Tape loops of varied length - vol.02 by muqdisho
Tape Loops of Varied Length Vol.02 is more than an album; it’s a learning process. Between the previous record and this one, 135 days have passed, and many musical sketches were done. A few have survived to be presented to the world; some will never be heard again.
This album is split into two themes: Ambient and Doom.
The first part - Ambient - was recorded and re-recorded between August and September, and I wanted to convey a nautical feel to it. Malo Kingi is made of six-minute-long tape loops played on a 4-track Fostex with some digital loops to fill some areas. Carukia Barnesi follows a similar structure and has 60-second long tape loops played on a Tascam 4-track with some keyboards and digital loops.
Combined, these two songs are the core of Irukandji Syndrome, where two 4-tracks are playing different loops over each other to create wavy textures and create something different based on an improvisational session.
Doom is a different side of the music since it shows a more experimental approach to the musical elements that I want to introduce to Muqdisho.
Going South Dakota Fanning starts where the Ambient part of the album ends, but it continues with some of the patterns and elements. This song was the first one I tried to start on the computer and go on from there. I recorded some textures and a piano on tape loops and arranged them repeatedly until they matched something close to what I had in mind.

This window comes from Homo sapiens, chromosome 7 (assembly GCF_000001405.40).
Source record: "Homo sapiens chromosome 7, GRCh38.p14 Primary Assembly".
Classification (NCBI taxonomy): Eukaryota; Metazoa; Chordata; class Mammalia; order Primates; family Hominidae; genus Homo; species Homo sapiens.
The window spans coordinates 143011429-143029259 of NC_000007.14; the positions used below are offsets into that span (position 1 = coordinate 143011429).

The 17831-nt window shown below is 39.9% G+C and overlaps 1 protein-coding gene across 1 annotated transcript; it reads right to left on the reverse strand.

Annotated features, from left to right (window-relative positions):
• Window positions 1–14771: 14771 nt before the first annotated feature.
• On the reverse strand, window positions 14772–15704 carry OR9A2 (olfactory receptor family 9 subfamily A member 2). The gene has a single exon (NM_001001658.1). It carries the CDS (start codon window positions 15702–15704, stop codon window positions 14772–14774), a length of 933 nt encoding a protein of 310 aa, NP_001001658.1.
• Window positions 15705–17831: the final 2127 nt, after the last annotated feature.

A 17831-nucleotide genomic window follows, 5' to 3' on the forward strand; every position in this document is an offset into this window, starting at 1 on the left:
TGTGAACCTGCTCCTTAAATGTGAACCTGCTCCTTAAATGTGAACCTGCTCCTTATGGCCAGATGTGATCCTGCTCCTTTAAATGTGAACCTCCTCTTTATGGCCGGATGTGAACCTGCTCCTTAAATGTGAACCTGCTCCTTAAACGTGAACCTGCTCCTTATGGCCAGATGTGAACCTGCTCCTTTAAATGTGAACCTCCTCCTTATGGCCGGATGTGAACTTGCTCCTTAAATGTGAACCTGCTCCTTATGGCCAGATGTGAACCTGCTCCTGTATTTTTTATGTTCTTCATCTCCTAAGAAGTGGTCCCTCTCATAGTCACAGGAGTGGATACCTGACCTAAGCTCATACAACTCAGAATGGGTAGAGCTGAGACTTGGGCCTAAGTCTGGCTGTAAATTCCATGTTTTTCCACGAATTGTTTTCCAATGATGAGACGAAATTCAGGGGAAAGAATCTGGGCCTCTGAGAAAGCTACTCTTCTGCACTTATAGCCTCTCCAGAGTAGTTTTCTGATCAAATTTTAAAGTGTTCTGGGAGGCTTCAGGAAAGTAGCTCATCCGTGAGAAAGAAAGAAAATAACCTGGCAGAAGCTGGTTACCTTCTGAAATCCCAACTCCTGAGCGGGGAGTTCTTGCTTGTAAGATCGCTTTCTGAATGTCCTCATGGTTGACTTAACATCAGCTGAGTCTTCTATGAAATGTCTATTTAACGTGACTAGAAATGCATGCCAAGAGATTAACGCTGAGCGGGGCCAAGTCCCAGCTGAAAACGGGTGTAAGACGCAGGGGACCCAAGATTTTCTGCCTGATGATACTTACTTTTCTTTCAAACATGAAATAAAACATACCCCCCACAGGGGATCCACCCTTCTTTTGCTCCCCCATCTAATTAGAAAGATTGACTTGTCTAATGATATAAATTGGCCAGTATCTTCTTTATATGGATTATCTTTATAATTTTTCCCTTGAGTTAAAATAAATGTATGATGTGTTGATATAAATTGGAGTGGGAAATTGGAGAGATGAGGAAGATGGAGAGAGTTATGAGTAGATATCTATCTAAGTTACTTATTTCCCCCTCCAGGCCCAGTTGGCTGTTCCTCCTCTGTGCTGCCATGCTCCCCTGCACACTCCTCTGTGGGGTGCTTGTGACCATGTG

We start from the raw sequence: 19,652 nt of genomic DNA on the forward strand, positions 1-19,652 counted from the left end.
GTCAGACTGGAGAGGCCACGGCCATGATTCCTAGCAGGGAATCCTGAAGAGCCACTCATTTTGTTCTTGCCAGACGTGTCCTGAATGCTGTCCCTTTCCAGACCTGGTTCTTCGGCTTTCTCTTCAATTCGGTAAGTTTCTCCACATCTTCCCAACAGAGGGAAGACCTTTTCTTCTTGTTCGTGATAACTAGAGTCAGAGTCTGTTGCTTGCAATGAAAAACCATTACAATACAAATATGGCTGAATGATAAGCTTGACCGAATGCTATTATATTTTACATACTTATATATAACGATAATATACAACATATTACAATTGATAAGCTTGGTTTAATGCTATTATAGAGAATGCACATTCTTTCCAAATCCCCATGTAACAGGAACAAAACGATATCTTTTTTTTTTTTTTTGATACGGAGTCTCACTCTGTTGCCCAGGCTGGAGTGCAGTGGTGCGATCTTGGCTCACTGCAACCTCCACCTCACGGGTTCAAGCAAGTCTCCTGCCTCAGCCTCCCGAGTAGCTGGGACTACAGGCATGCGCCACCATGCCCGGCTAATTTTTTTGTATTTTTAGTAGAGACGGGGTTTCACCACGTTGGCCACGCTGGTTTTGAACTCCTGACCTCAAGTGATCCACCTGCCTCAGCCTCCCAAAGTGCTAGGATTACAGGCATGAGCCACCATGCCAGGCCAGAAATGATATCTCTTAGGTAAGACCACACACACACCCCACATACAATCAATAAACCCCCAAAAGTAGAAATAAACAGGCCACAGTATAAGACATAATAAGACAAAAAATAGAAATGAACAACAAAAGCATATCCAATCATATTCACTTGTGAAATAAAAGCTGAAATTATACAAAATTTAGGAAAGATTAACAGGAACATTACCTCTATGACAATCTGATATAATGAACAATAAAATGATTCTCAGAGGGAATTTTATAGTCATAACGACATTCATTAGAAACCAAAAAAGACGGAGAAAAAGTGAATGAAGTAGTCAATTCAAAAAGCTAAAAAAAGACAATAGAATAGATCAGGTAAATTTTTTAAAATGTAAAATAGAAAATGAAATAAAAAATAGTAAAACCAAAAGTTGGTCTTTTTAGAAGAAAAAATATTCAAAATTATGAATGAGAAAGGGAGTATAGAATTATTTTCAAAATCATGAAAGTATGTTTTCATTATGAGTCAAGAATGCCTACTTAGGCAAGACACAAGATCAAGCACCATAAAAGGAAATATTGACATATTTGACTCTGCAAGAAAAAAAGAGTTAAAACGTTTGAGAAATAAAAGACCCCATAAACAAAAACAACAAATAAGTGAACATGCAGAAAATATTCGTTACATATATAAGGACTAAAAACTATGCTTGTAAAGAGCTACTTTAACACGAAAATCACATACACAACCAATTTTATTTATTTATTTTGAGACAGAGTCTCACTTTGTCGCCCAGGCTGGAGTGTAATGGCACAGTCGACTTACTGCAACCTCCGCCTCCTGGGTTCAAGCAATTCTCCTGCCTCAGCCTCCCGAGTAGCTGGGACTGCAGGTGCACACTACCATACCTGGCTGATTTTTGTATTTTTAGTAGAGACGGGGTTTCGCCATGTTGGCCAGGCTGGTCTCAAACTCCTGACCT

To Take Upon Oneself All The Pain of Living is the first song that I composed for this album, and it came from an experiment with ten-second long tape loops and some distortion pedals that I had with me. My goal was to create waves of saturated and distorted keyboards that would feel like noisy drone metal.
You Carried My Smile on Your Wrists is the most experimental song here since it started out of some tape loops that I had lying around after a concert I did back in May. Those loops were used as support sounds, but I started playing around with them and loved how those textures sounded. 15-second long tape loops are being played on a 4-track and 8-second long tape loops playing on another one. One of these tracks is the first time that I try to add drums to anything. I’m still unsure about it, but I’m willing to try it out on future tape loop albums.
The bonus track - 440702151312 - is an entirely different beast since it comes from a freestyle exercise that started after a friend shared with me some field recordings of a sea organ in Croatia. I selected samples and sounds that I liked and organized them in loops later recorded into tapes. The saturated tones are my favourite thing since they continue with this oceanic sound that I want to present through this album.
I still believe that the only way you can master a technique, it’s by doing it over and over again. For this to work, I decided to release an album every 135 days. Having a public deadline like this makes it hard for me to ignore my goals, and I can continue producing music consistently.
Something new will come in 135 days.